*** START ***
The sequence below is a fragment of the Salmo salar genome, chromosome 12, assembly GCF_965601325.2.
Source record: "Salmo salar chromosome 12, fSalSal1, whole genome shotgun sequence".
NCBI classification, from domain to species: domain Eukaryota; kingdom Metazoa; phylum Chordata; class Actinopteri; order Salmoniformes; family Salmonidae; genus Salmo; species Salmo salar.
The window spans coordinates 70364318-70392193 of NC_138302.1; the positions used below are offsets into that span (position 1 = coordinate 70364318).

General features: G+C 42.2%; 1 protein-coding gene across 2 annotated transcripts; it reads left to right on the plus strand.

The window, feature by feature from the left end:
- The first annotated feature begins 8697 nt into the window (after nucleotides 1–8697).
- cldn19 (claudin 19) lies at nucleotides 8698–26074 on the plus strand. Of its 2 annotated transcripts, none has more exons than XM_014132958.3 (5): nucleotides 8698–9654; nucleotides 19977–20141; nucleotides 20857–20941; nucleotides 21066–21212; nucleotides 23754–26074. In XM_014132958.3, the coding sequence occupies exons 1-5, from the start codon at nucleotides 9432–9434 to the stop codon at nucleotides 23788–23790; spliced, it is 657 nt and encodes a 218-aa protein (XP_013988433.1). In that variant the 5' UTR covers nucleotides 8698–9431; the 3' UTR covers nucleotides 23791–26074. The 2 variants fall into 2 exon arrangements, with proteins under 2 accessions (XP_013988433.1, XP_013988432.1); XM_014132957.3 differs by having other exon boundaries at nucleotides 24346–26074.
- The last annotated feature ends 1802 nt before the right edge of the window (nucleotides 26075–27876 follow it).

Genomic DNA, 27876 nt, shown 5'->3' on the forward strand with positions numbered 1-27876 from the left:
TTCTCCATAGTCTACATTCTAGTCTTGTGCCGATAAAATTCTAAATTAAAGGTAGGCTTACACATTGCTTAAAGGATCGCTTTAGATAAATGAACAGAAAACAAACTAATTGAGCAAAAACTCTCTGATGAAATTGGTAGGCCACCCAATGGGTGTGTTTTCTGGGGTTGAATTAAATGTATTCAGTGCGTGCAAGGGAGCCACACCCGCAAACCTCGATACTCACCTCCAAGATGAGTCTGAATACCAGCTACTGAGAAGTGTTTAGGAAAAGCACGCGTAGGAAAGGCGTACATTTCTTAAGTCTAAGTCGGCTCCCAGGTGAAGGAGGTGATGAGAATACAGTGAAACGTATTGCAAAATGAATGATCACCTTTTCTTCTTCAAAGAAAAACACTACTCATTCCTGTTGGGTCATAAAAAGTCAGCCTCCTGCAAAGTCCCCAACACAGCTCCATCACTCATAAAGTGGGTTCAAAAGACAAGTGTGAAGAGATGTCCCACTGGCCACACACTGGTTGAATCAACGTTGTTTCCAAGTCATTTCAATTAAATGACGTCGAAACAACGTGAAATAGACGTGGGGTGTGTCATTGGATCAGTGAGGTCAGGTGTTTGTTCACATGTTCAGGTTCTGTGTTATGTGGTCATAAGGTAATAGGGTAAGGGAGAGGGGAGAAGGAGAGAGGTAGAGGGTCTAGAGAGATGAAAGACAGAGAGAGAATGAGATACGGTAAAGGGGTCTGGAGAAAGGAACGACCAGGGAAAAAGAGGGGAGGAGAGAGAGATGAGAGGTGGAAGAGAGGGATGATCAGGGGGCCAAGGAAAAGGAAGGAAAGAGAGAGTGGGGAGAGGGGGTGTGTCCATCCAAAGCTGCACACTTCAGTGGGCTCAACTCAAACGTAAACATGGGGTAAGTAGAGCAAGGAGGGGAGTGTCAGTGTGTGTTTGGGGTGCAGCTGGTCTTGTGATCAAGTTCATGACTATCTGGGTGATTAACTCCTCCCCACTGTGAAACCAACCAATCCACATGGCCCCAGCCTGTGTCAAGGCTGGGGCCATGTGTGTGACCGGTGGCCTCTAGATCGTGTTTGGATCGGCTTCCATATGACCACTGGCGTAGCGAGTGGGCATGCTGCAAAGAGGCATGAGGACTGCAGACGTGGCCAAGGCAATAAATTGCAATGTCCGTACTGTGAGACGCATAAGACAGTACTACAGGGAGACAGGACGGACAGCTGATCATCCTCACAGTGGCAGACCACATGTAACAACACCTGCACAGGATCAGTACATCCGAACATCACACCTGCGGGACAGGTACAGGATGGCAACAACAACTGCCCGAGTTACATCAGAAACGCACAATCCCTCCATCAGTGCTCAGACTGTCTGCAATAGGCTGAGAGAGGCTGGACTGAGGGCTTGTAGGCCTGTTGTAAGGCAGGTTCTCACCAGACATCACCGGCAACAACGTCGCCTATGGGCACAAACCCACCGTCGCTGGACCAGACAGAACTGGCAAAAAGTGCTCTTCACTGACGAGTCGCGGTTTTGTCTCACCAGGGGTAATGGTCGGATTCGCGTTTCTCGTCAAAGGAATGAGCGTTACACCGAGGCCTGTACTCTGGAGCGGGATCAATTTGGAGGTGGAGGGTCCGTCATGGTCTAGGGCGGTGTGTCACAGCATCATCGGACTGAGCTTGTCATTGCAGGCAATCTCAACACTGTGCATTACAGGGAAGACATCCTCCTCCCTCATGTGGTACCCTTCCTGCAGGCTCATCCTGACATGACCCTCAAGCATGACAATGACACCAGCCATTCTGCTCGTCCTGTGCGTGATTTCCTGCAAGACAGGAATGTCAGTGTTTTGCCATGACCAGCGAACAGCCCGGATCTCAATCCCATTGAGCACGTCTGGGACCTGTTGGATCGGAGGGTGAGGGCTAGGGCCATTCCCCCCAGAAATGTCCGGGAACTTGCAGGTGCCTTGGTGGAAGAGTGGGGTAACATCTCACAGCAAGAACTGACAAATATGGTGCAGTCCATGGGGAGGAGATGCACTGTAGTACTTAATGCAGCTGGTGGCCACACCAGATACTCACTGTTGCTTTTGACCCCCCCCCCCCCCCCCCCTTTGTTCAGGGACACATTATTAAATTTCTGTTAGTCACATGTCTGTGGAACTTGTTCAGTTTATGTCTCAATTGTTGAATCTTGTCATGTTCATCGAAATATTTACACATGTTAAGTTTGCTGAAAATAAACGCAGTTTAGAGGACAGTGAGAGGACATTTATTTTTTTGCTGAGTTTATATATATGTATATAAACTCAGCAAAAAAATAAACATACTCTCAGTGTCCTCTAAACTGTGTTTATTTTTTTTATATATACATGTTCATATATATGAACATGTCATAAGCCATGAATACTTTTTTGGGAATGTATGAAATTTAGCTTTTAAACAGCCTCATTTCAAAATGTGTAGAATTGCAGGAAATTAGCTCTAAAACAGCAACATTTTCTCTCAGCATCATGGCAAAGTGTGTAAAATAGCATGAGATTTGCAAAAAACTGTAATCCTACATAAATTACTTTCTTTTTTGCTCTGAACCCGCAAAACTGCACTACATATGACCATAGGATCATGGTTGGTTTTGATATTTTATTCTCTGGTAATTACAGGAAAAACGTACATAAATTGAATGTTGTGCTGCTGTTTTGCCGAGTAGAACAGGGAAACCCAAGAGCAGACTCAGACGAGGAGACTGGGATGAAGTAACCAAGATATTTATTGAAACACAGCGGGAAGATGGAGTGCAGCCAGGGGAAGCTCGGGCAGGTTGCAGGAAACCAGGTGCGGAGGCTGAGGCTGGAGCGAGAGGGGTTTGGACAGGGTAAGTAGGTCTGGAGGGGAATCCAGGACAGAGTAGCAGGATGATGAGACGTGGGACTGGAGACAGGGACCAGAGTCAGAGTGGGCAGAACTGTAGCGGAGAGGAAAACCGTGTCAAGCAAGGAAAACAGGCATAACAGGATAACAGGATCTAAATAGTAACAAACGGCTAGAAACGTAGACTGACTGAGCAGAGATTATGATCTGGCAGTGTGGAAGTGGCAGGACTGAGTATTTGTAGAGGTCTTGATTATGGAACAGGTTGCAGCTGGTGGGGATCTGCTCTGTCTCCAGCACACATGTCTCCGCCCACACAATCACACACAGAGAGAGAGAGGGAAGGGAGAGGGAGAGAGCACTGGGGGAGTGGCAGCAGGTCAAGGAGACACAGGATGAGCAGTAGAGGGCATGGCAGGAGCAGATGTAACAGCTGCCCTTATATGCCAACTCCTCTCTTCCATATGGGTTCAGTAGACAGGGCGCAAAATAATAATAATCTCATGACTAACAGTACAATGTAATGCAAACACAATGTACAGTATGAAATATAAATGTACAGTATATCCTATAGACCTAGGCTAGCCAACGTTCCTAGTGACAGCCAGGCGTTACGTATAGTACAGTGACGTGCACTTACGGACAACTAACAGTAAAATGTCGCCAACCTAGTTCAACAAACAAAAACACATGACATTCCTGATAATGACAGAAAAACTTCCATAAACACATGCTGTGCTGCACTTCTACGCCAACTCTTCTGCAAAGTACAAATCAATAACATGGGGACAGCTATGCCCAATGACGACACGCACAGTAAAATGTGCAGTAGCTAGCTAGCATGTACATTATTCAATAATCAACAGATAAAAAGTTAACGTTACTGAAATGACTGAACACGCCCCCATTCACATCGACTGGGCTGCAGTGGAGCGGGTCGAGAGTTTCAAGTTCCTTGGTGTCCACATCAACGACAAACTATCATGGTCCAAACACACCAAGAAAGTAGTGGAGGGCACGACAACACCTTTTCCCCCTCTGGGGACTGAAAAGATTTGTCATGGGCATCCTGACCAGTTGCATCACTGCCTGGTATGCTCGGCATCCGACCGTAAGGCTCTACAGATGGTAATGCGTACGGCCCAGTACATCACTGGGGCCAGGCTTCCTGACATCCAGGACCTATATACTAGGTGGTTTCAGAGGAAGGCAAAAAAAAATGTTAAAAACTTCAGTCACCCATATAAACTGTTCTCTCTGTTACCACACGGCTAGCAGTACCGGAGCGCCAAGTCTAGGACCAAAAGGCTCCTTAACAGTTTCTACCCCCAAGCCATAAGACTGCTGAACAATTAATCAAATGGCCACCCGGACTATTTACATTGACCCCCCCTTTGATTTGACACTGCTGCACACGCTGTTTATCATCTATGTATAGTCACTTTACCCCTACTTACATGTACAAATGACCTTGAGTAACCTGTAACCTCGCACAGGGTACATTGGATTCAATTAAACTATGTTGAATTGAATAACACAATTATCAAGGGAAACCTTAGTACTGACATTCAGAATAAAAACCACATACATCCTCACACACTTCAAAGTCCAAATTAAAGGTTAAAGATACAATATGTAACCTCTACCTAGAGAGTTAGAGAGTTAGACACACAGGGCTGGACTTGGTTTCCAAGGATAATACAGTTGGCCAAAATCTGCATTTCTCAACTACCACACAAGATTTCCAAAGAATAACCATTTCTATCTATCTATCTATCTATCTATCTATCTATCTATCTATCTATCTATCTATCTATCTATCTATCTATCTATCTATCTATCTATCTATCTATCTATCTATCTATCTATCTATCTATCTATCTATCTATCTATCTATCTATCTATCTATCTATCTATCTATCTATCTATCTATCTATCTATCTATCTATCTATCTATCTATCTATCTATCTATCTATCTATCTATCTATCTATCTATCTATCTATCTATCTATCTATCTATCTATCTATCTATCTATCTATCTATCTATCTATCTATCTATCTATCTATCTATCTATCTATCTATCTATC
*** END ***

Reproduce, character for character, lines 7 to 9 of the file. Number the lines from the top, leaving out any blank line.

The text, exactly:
- The first annotated feature begins 8697 nt into the window (after nucleotides 1–8697).
- cldn19 (claudin 19) lies at nucleotides 8698–26074 on the plus strand. Of its 2 annotated transcripts, none has more exons than XM_014132958.3 (5): nucleotides 8698–9654; nucleotides 19977–20141; nucleotides 20857–20941; nucleotides 21066–21212; nucleotides 23754–26074. In XM_014132958.3, the coding sequence occupies exons 1-5, from the start codon at nucleotides 9432–9434 to the stop codon at nucleotides 23788–23790; spliced, it is 657 nt and encodes a 218-aa protein (XP_013988433.1). In that variant the 5' UTR covers nucleotides 8698–9431; the 3' UTR covers nucleotides 23791–26074. The 2 variants fall into 2 exon arrangements, with proteins under 2 accessions (XP_013988433.1, XP_013988432.1); XM_014132957.3 differs by having other exon boundaries at nucleotides 24346–26074.
- The last annotated feature ends 1802 nt before the right edge of the window (nucleotides 26075–27876 follow it).